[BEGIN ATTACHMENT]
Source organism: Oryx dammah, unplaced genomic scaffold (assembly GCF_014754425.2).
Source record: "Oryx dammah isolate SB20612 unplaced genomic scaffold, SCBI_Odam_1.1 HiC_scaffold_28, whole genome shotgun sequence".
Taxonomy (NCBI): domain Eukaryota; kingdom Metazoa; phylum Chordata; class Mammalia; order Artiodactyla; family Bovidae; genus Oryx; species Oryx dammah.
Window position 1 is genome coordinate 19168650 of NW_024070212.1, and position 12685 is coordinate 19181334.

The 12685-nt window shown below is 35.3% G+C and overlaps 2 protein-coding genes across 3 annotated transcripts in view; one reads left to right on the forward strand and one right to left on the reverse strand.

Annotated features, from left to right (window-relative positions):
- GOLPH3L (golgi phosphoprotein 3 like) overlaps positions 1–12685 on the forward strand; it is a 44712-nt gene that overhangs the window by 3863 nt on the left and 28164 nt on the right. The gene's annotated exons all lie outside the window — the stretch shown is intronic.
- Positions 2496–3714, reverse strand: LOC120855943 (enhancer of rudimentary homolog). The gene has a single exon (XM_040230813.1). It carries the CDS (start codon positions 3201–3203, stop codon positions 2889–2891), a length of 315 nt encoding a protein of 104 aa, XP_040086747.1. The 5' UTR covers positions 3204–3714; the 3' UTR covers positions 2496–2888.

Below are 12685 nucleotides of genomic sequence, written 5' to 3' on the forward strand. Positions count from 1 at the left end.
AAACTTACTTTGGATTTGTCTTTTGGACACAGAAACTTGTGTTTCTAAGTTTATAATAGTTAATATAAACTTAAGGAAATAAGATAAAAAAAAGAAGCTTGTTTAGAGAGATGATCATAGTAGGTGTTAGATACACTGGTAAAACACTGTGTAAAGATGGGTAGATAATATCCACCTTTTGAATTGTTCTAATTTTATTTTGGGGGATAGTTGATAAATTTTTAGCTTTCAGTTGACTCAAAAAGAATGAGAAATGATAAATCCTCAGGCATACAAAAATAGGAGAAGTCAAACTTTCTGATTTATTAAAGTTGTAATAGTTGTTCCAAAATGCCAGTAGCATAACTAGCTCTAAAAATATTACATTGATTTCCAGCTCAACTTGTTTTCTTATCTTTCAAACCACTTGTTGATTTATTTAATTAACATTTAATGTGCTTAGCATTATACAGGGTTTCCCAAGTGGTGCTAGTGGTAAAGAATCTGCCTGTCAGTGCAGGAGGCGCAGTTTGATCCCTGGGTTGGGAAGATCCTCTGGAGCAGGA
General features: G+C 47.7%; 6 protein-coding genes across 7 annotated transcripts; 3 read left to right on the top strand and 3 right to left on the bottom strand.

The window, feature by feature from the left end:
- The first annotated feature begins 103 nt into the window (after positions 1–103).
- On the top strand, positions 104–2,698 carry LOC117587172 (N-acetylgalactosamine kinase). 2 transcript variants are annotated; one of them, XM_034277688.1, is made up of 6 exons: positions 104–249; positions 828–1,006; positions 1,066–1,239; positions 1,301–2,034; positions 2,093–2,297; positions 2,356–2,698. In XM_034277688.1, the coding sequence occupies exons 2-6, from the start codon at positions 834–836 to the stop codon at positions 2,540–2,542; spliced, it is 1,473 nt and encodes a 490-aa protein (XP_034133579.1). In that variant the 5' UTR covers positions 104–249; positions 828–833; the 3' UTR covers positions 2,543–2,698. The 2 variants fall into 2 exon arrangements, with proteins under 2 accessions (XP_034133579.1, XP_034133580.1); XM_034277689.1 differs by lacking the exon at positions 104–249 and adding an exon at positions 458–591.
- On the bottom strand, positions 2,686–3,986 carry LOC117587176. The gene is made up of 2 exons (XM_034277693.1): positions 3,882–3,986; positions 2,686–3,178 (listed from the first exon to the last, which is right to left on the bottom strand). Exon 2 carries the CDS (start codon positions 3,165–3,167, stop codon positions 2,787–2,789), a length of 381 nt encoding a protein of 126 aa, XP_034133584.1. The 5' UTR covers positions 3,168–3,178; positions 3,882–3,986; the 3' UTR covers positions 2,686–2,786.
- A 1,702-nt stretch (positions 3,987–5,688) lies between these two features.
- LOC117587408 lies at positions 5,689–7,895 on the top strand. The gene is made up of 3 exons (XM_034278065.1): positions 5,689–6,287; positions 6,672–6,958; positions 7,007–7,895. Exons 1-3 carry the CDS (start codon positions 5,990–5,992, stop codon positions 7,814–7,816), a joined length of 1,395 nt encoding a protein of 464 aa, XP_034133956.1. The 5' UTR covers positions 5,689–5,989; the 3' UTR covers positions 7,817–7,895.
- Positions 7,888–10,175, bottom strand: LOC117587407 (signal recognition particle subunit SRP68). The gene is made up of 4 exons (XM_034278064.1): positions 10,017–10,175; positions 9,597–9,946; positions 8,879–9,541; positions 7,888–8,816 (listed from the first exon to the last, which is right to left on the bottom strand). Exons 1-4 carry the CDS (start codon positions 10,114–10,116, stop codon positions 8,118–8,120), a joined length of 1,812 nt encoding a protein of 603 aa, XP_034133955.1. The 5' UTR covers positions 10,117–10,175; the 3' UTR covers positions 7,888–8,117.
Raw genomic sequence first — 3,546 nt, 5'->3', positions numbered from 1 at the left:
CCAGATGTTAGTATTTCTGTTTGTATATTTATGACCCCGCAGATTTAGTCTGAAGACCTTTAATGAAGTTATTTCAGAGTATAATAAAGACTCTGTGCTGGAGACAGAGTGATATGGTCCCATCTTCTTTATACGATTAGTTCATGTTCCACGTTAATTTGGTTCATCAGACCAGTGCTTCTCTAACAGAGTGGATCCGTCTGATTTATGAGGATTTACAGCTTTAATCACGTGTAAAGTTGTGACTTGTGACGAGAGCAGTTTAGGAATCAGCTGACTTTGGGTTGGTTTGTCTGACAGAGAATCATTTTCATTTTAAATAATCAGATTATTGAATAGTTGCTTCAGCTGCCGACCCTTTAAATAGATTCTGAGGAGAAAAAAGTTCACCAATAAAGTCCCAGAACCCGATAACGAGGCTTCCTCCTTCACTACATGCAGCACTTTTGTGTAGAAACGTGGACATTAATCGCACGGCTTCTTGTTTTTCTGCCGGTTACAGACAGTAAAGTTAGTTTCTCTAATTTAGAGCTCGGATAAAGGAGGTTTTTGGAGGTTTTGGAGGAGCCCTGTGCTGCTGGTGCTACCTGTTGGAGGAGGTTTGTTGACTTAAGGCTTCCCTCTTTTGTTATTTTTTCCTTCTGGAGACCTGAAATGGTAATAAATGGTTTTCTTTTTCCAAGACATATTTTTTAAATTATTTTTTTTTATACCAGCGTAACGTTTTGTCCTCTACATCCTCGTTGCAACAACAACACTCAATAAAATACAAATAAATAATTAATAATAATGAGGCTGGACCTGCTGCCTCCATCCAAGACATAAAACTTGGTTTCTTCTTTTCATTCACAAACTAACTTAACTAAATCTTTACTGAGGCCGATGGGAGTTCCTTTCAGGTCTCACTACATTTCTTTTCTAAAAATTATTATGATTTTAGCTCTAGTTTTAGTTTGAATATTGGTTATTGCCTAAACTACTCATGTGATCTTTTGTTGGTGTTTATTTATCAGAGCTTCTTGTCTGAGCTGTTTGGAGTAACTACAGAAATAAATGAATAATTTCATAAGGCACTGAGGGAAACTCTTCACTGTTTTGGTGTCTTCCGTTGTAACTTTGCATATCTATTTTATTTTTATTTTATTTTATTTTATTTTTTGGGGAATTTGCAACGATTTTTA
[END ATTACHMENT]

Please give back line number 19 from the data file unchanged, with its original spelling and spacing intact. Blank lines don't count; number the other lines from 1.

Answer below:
Raw genomic sequence first — 3,546 nt, 5'->3', positions numbered from 1 at the left: